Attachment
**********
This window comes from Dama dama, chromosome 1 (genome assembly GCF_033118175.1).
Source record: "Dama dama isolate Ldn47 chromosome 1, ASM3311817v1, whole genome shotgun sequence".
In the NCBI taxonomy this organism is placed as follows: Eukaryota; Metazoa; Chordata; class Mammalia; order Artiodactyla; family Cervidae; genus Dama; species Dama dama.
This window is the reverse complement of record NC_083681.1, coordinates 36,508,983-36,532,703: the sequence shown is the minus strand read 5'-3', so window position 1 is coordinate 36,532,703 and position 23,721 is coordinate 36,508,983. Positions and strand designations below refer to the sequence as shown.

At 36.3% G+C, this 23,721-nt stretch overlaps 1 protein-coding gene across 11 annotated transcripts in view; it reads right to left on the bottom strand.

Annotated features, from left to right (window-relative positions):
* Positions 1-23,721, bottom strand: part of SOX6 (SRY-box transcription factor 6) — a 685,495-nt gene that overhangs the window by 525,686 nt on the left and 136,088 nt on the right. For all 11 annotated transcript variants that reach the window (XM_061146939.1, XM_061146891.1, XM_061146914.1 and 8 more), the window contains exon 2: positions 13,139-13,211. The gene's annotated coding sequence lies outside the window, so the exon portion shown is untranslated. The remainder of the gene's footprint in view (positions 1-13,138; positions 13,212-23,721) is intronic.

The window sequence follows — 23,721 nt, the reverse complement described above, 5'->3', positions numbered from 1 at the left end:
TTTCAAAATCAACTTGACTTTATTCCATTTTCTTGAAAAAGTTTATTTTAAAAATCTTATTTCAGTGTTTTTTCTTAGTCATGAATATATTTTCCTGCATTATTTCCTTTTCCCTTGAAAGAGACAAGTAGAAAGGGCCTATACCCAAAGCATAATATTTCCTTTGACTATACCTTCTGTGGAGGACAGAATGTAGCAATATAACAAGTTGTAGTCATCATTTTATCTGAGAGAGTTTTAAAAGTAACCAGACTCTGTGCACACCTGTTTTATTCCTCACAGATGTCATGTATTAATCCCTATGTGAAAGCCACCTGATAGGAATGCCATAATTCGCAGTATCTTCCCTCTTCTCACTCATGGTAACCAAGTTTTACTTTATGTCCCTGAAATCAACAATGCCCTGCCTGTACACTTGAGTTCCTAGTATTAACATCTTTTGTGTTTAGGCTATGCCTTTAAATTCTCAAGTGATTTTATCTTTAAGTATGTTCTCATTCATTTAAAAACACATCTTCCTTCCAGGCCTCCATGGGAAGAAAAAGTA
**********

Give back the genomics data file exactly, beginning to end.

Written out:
This window comes from Dama dama, chromosome 1 (genome assembly GCF_033118175.1).
Source record: "Dama dama isolate Ldn47 chromosome 1, ASM3311817v1, whole genome shotgun sequence".
In the NCBI taxonomy this organism is placed as follows: Eukaryota; Metazoa; Chordata; class Mammalia; order Artiodactyla; family Cervidae; genus Dama; species Dama dama.
This window is the reverse complement of record NC_083681.1, coordinates 36,508,983-36,532,703: the sequence shown is the minus strand read 5'-3', so window position 1 is coordinate 36,532,703 and position 23,721 is coordinate 36,508,983. Positions and strand designations below refer to the sequence as shown.

At 36.3% G+C, this 23,721-nt stretch overlaps 1 protein-coding gene across 11 annotated transcripts in view; it reads right to left on the bottom strand.

Annotated features, from left to right (window-relative positions):
* Positions 1-23,721, bottom strand: part of SOX6 (SRY-box transcription factor 6) — a 685,495-nt gene that overhangs the window by 525,686 nt on the left and 136,088 nt on the right. For all 11 annotated transcript variants that reach the window (XM_061146939.1, XM_061146891.1, XM_061146914.1 and 8 more), the window contains exon 2: positions 13,139-13,211. The gene's annotated coding sequence lies outside the window, so the exon portion shown is untranslated. The remainder of the gene's footprint in view (positions 1-13,138; positions 13,212-23,721) is intronic.

The window sequence follows — 23,721 nt, the reverse complement described above, 5'->3', positions numbered from 1 at the left end:
TTTCAAAATCAACTTGACTTTATTCCATTTTCTTGAAAAAGTTTATTTTAAAAATCTTATTTCAGTGTTTTTTCTTAGTCATGAATATATTTTCCTGCATTATTTCCTTTTCCCTTGAAAGAGACAAGTAGAAAGGGCCTATACCCAAAGCATAATATTTCCTTTGACTATACCTTCTGTGGAGGACAGAATGTAGCAATATAACAAGTTGTAGTCATCATTTTATCTGAGAGAGTTTTAAAAGTAACCAGACTCTGTGCACACCTGTTTTATTCCTCACAGATGTCATGTATTAATCCCTATGTGAAAGCCACCTGATAGGAATGCCATAATTCGCAGTATCTTCCCTCTTCTCACTCATGGTAACCAAGTTTTACTTTATGTCCCTGAAATCAACAATGCCCTGCCTGTACACTTGAGTTCCTAGTATTAACATCTTTTGTGTTTAGGCTATGCCTTTAAATTCTCAAGTGATTTTATCTTTAAGTATGTTCTCATTCATTTAAAAACACATCTTCCTTCCAGGCCTCCATGGGAAGAAAAAGTA